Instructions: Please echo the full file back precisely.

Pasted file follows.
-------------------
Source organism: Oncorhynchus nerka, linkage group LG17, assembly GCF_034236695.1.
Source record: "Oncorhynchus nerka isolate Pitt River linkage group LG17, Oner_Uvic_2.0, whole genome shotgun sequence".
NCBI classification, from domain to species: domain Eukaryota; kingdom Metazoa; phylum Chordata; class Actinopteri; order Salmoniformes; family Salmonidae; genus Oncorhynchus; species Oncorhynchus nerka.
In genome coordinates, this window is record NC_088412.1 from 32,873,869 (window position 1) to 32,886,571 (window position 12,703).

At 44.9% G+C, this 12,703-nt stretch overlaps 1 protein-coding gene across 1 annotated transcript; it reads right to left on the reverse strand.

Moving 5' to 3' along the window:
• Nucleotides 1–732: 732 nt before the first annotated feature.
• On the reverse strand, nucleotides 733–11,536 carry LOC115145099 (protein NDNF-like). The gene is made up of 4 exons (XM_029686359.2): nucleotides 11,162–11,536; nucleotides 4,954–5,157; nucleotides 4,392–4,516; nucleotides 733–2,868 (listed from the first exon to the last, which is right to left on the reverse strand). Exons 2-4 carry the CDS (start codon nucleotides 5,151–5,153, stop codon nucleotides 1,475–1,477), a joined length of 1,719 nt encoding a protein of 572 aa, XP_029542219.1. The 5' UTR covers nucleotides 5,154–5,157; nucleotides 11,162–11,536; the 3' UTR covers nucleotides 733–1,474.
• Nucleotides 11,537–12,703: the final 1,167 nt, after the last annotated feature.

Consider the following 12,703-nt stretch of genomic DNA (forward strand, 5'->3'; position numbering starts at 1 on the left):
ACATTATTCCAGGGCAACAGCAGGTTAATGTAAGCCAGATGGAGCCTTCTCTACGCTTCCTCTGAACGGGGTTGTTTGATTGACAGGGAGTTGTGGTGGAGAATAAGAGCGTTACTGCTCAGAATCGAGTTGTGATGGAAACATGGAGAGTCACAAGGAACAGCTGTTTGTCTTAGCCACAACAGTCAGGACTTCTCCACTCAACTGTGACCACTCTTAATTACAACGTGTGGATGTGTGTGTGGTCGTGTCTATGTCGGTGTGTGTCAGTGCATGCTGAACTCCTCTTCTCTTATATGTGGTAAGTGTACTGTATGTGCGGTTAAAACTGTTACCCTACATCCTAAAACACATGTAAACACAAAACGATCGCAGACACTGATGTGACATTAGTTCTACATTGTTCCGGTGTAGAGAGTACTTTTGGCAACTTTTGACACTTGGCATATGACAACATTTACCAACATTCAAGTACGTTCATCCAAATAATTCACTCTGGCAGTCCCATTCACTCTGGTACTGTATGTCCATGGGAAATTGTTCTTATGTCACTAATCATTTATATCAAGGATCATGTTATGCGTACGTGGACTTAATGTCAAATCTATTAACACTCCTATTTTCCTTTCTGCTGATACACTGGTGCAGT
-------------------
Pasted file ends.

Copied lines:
Source organism: Oncorhynchus nerka, linkage group LG17, assembly GCF_034236695.1.
Source record: "Oncorhynchus nerka isolate Pitt River linkage group LG17, Oner_Uvic_2.0, whole genome shotgun sequence".
NCBI classification, from domain to species: domain Eukaryota; kingdom Metazoa; phylum Chordata; class Actinopteri; order Salmoniformes; family Salmonidae; genus Oncorhynchus; species Oncorhynchus nerka.
In genome coordinates, this window is record NC_088412.1 from 32,873,869 (window position 1) to 32,886,571 (window position 12,703).

At 44.9% G+C, this 12,703-nt stretch overlaps 1 protein-coding gene across 1 annotated transcript; it reads right to left on the reverse strand.

Moving 5' to 3' along the window:
• Nucleotides 1–732: 732 nt before the first annotated feature.
• On the reverse strand, nucleotides 733–11,536 carry LOC115145099 (protein NDNF-like). The gene is made up of 4 exons (XM_029686359.2): nucleotides 11,162–11,536; nucleotides 4,954–5,157; nucleotides 4,392–4,516; nucleotides 733–2,868 (listed from the first exon to the last, which is right to left on the reverse strand). Exons 2-4 carry the CDS (start codon nucleotides 5,151–5,153, stop codon nucleotides 1,475–1,477), a joined length of 1,719 nt encoding a protein of 572 aa, XP_029542219.1. The 5' UTR covers nucleotides 5,154–5,157; nucleotides 11,162–11,536; the 3' UTR covers nucleotides 733–1,474.
• Nucleotides 11,537–12,703: the final 1,167 nt, after the last annotated feature.

Consider the following 12,703-nt stretch of genomic DNA (forward strand, 5'->3'; position numbering starts at 1 on the left):
ACATTATTCCAGGGCAACAGCAGGTTAATGTAAGCCAGATGGAGCCTTCTCTACGCTTCCTCTGAACGGGGTTGTTTGATTGACAGGGAGTTGTGGTGGAGAATAAGAGCGTTACTGCTCAGAATCGAGTTGTGATGGAAACATGGAGAGTCACAAGGAACAGCTGTTTGTCTTAGCCACAACAGTCAGGACTTCTCCACTCAACTGTGACCACTCTTAATTACAACGTGTGGATGTGTGTGTGGTCGTGTCTATGTCGGTGTGTGTCAGTGCATGCTGAACTCCTCTTCTCTTATATGTGGTAAGTGTACTGTATGTGCGGTTAAAACTGTTACCCTACATCCTAAAACACATGTAAACACAAAACGATCGCAGACACTGATGTGACATTAGTTCTACATTGTTCCGGTGTAGAGAGTACTTTTGGCAACTTTTGACACTTGGCATATGACAACATTTACCAACATTCAAGTACGTTCATCCAAATAATTCACTCTGGCAGTCCCATTCACTCTGGTACTGTATGTCCATGGGAAATTGTTCTTATGTCACTAATCATTTATATCAAGGATCATGTTATGCGTACGTGGACTTAATGTCAAATCTATTAACACTCCTATTTTCCTTTCTGCTGATACACTGGTGCAGT